Although Bertrand did correctly note that it’s not hard for anyone with internet access to figure out the issues that make America tick, that was the full extent of her pushback. She fell right in line with the conclusion that Russia clearly was targeting swing states for electoral purposes, even though Morning Joe’s own graphic clearly showed that most of the states that Russia targeted were not swing states.

It’s worth noting here as well that at the time of the election, according to The Washington Post, Wisconsin and Michigan were both “states that have long eluded the GOP's grasp and didn't seem likely to be winnable for Trump.” In other words, they were not known swing states. Thus, it’s not clear that the Russians or Trump would have even realized that targeting Wisconsin and Michigan was a viable electoral strategy at the time.

More concerning than Morning Joe’s extreme confirmation bias, however, was that their analysis directly contradicted previous comments by their own journalists Carol Lee and Kasie Hunt, who broke the very Facebook ads story that the panel were discussing Thursday morning. To make matters worse, Lee, who explicitly laid out on MSNBC on Wednesday how her and Hunt’s reporting casts doubt on the Russia-Trump collusion charge, was present on Morning Joe for the above segments, but somehow did not feel it necessary to reiterate any of her salient points:

 

 

CAROL LEE [NBC NEWS, REPORTER]: What we know from two people familiar with these Facebook ads, they tell NBC News that the list of states that these Russian-tied ads targeted during the campaign includes not just Michigan and Wisconsin, which has been reported, but also Maryland, New York, California, Texas, Ohio and Missouri. And specifically on Ohio and Missouri, we're told that they were targeted to those states because they had seen police violence. And we know that these ads have been, in part, were aimed at sowing racial divisions, and that is what these particular ads in Ohio and Missouri were believed to be designed to do. Now, the interesting thing about this, and by the way, I should mention, this is not, we are told, a definitive list of states, but what it gives is a broader picture of how Russia was using these ads to target and what it suggests is that there was not necessarily what you would consider a traditional elec-, presidential politics targeting because, as you know, states like New York and California are not states that are in play and decisive in a presidential election.

HALLIE JACKSON: [...] Your reporting is now coming after there was originally word that perhaps these ads had maybe just targeted Michconsi-, Michigan and Wisconsin, rather. What you're saying is, this was bigger than that, that maybe a quarter of these ads were geographically targeted, correct? And it wasn’t just states that were, sort of, favorable potentially to somebody like Donald Trump.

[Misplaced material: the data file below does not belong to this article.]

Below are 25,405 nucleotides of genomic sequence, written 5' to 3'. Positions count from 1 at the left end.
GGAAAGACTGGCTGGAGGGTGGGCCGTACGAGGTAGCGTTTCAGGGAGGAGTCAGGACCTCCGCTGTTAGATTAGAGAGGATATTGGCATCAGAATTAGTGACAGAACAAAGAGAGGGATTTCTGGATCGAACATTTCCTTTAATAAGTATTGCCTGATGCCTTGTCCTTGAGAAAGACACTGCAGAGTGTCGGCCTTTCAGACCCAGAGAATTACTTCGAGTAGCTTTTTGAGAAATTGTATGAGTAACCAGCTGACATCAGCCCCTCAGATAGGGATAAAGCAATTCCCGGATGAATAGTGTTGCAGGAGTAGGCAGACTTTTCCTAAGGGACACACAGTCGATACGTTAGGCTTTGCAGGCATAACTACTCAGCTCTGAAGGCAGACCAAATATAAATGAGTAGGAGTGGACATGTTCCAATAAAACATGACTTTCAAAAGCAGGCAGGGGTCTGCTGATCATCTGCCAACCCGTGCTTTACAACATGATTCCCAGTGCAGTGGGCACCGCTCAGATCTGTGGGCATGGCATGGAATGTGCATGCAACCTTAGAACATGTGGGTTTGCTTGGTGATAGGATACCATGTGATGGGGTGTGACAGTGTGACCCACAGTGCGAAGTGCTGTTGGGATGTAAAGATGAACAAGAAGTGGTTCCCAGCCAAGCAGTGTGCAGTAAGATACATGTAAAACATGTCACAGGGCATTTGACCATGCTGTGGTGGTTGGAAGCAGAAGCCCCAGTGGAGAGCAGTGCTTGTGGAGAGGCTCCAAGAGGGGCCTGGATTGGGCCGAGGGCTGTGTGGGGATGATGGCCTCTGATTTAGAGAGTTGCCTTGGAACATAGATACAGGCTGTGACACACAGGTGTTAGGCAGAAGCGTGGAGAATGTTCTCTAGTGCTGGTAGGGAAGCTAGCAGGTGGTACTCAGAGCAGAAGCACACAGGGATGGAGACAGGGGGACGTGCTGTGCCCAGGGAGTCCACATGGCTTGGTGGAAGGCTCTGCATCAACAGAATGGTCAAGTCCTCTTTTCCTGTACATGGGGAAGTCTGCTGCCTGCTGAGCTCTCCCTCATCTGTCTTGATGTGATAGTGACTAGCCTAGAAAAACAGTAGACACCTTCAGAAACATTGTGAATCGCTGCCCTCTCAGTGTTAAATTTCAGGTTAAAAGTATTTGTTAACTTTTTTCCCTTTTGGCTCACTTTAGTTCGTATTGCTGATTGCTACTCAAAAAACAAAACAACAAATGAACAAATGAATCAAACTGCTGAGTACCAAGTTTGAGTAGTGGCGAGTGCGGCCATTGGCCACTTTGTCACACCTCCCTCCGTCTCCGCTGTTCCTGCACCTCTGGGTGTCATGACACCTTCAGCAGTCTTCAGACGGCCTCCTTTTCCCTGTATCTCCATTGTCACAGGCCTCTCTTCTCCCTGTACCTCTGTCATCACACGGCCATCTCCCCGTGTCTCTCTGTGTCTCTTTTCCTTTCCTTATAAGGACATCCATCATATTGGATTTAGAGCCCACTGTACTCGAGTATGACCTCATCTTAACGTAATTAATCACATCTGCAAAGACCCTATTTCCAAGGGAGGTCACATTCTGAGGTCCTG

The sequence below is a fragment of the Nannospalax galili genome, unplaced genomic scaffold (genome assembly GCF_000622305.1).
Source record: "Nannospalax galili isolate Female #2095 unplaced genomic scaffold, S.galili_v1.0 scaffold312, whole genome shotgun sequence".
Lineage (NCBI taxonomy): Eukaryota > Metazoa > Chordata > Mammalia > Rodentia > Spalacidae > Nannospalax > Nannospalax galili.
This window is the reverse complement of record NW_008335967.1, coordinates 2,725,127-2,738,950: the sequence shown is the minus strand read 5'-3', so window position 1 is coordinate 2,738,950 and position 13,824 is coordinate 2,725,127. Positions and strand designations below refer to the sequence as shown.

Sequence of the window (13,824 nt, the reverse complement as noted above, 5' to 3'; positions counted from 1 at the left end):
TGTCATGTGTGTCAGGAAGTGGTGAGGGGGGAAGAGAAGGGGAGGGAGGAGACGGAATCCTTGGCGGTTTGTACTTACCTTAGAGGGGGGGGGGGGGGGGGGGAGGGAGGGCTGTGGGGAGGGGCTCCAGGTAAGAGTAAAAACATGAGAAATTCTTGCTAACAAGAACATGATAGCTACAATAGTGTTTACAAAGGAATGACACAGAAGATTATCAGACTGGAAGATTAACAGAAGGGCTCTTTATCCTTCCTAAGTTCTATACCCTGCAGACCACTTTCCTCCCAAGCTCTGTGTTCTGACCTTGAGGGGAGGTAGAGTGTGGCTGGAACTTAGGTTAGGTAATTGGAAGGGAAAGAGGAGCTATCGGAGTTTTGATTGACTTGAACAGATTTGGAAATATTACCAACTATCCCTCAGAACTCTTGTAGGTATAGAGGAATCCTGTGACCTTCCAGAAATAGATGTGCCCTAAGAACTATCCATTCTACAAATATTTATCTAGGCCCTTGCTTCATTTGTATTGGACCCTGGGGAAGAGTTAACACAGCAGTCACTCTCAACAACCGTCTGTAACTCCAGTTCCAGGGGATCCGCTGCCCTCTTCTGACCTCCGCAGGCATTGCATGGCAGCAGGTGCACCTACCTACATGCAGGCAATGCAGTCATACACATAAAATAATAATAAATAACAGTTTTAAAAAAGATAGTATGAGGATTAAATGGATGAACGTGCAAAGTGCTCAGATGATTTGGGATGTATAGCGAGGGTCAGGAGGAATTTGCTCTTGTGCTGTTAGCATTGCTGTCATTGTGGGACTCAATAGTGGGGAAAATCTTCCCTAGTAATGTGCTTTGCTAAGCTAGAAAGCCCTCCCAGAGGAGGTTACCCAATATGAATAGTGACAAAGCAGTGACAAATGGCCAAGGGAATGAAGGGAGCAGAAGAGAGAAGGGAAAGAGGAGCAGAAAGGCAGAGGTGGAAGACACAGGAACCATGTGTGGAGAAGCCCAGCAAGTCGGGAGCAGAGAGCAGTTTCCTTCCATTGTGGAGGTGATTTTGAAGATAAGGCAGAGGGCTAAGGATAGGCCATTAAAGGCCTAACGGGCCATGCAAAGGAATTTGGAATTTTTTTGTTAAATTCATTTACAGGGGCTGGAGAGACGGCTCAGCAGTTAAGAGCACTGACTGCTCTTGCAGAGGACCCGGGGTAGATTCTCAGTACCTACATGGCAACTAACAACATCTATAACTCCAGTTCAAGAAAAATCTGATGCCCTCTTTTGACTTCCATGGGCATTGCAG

LEE: Right. And speaking to sources about this, you know, they were saying if there was a Republican operative guiding the hand of Russia and targeting these ads, that person should be fired because this is not how you would necessarily target ads if you were trying to get a Republican candidate or even a Democratic candidate to win. And so it gives a picture, a larger picture than we’ve had so far and you're right, it comes ahead of this press conference and also as the Senate committees and the special counsel's investigation begin to really drill down on this use of, Russia’s use of social media to interfere with the election.

JACKSON: Yeah, and interestingly Carol, and as I’m reading this breaking news that is just now getting up on our website, reported out by you and Kasie Hunt, who will be joining us momentarily, you talk about how some of these ads were targeted to states that saw police violence or a [sic] incidence of violence involving police. And specifically African-American victims, right?

LEE: That's exactly right. I mean, Missouri, in particular, everyone remembers Ferguson. And, you know, the ads were targeted there. They were targeted in Ohio because of a shooting in Cleveland that had similar overtones. And so it’s just part of what we already know that Russia did, which is try to take these very divisive issues among Americans and really exacerbate them. It wasn’t just race but it was other issues. And so, you know, more so than necessarily running what you think of as a traditional ad, you know, supporting certain candidate [sic] or something like that. These were, you know, ads that were designed to stoke divisiveness on these sorts of issues: social issues, race issues, and otherwise.    

(...)